The Role of Organizational Culture in Ethical Decision Making
Last week I blogged about whether ‘business ethics’ is an oxymoron. While I concluded it was not, at least any more than in most endeavors in life, I did not point out ethical dilemmas sometimes bringing companies down. The reason is Ethical Dissonance.
MaryJo Burchard points out that businesses pay too little attention to the examination of the ‘ethical person-organization fit’ in developing an ethical culture. She presents what she calls “the Ethical Dissonance Model” to illustrate the interaction between the individual and the organization, based on the person-organization ethical fit at various stages of the contractual relationship in each potential ethical fit scenario.
To keep it simple, I address the basics of the person-organization interchange and its implications for ethical behavior within organizations. This is an important consideration because the ethics of an individual influences the values that one brings to the workplace and decision making, while the ethics (through its culture) of an organization influences that behavior. The hypothesis is that there can be a dissonance between what is considered ethical and what may actually be “best” for the subject inviting ethical consideration.
Of the four potential fit options, two possess high person-organization fit: (1) high organizational ethics, high individual ethics (High-High), and (2) low organizational ethics, low individual ethics (Low-Low); and two possess low person-organization fit: (1) high organizational ethics, low individual ethics (High-Low) and (2) low organizational ethics, high individual ethics (Low-High).
Let’s pause for a moment and consider the practical implications of this model. Imagine that you are interviewing for a position with a mid-sized company in your town. You can easily find out information about the company on the Internet to prepare for the interview, such as the scope of its operations, products and services, customer base, and geographical locations. However, it is less easy to find out about its reputation for ethics, although reports in the media about specific events might be of some use. Now, let’s assume that you knew what is meant by organizational fit and in this case the fit is Low-High. Would that affect whether you interview with the company? Might you ask questions to better understand why that fit exists? Would it affect your final decision whether to work for the company? The information you might gather during the process could be invaluable when you face ethical dilemmas in the workplace.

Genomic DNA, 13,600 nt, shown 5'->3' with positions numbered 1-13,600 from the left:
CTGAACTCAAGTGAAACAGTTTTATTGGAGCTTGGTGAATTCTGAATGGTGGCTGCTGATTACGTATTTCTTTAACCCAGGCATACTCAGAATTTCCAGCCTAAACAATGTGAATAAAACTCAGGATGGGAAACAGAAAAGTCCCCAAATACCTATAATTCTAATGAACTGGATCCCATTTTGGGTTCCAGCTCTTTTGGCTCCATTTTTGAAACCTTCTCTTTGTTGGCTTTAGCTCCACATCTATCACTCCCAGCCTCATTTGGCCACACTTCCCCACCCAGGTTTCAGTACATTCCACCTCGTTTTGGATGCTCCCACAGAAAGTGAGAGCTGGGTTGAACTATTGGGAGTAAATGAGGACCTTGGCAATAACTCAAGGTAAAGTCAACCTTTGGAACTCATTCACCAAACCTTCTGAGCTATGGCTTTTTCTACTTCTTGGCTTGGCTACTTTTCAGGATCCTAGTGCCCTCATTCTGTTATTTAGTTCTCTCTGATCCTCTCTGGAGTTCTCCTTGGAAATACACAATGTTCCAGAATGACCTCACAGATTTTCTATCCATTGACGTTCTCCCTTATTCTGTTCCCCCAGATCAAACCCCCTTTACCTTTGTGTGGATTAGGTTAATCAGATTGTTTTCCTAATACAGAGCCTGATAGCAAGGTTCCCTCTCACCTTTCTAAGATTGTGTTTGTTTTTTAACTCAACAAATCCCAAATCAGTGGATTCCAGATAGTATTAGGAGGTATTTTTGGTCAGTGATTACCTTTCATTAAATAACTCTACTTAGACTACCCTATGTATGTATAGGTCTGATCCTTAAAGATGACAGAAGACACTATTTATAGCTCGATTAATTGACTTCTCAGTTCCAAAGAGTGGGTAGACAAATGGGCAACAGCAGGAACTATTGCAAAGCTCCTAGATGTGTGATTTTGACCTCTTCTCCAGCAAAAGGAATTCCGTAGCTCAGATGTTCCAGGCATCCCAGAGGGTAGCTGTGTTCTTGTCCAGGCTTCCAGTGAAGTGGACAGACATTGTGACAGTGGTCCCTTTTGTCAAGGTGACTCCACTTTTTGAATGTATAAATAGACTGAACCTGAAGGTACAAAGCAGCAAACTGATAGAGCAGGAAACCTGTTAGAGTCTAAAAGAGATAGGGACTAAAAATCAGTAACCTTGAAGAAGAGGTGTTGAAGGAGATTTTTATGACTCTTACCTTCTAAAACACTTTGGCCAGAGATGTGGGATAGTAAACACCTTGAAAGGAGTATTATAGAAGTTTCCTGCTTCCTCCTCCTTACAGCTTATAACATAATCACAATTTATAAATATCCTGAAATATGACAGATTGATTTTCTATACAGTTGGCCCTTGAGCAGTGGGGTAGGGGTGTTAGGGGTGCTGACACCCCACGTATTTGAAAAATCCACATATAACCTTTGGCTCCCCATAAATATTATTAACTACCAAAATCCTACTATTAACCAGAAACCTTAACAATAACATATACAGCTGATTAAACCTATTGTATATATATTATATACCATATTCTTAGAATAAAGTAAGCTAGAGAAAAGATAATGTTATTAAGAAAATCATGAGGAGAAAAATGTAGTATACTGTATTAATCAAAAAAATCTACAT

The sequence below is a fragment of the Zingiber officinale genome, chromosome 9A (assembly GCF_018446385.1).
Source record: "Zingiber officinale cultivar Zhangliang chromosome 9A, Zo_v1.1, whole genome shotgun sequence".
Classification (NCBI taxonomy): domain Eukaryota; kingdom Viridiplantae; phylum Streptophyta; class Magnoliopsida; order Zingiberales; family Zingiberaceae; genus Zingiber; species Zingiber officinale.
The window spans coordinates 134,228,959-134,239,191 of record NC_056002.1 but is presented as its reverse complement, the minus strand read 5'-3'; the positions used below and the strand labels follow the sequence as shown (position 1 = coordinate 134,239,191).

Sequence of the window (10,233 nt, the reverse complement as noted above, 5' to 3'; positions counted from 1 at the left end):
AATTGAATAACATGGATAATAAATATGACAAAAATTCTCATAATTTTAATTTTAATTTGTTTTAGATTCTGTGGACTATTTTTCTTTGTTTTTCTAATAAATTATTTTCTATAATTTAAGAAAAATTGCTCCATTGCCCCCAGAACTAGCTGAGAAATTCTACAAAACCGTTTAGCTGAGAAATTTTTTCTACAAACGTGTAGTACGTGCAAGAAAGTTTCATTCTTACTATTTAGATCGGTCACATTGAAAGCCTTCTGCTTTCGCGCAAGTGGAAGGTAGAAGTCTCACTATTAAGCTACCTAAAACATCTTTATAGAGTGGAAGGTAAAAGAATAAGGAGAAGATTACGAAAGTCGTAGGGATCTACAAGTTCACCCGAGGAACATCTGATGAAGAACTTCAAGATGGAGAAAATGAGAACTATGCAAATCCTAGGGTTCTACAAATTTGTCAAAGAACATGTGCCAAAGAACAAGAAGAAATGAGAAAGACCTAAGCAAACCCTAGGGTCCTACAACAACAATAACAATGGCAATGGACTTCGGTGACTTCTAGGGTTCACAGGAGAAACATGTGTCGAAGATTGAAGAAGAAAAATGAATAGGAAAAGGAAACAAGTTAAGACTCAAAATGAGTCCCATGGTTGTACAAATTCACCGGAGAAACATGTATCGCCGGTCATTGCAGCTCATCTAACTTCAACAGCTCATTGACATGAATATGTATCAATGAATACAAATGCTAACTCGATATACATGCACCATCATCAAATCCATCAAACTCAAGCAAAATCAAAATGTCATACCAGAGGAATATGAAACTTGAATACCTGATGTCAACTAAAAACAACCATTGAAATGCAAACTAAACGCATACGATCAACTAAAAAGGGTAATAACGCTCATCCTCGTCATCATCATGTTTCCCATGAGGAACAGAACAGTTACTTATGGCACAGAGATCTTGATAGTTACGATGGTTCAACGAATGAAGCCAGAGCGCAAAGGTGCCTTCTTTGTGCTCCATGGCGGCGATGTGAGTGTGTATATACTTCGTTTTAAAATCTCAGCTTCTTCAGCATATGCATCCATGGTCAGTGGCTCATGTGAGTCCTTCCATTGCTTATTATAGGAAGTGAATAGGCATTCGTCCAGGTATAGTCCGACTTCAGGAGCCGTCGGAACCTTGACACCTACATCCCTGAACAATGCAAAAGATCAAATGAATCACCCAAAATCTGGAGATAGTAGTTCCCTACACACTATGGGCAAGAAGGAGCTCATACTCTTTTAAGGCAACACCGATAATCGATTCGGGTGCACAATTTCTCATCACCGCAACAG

In two of the fit options (High-High and Low-Low), no ethical dissonance exists. Person-organization fit is optimal, and the organization is highly effective, either to constructive or destructive ends. The other two (High-Low and Low-High) demonstrate a lack of person-organization fit in the realm of ethics and values.
The recent financial recession is a case in point about ethical dissonance. Many financial institutions got caught up in the subprime debacle. They made home mortgage loans to unqualified buyers; they re-packaged these loans as structured investments and sold them off to unsuspecting investors; and investors hedged their bets by investing in credit default swaps thereby transferring risk to the AIG’s of the world.
We know enough by now to realize that many people knew what was going on and the risks should the housing bubble burst, as it did. Still, they let the organization dictate ethical behavior rather than following their own ethical instincts.
A Harvard Business School study demonstrates the phenomenon of the "pot calling the kettle black," whereby people are guilty of the very fault they identify in others. Recalling an undeniable ethical failure, people experience ethical dissonance between their moral values and their behavioral misconduct. Their findings indicate that to reduce ethical dissonance, individuals use a double-distancing mechanism. Using an overcompensating ethical code, they judge others more harshly and present themselves as more virtuous and ethical. The researchers show this mechanism is exclusive for ethical dissonance and is not triggered by prominence of ethicality, general sense of personal failure, or ethically neutral cognitive dissonance.
What does this all mean? It means that unless the culture of an organization is changed from within it is more likely than not that employees will have to conform their behavior to the prevailing culture or look for another employer that values ethical decision-making.
The organizational culture represents “how we do things around here,” while the ethical culture represents “how we do things around here in relation to ethics and ethical behavior in the organization.” The ethical culture represents the organization’s “ethics personality.”
From an ethical systems perspective, creating and sustaining a strong ethical culture is the key to creating an organization that supports people making good ethical decisions and behaving ethically every day. There are so many variables that lead people to take ethical shortcuts. But when all relevant organizational systems are pushing people in the same ethical direction, ethical failure is much less likely.
Blog posted by Steven Mintz on June 16, 2016. Dr. Mintz is a professor in the Orfalea College of Business at Cal Poly San Luis Obispo. He also blogs at www.ethicssage.com.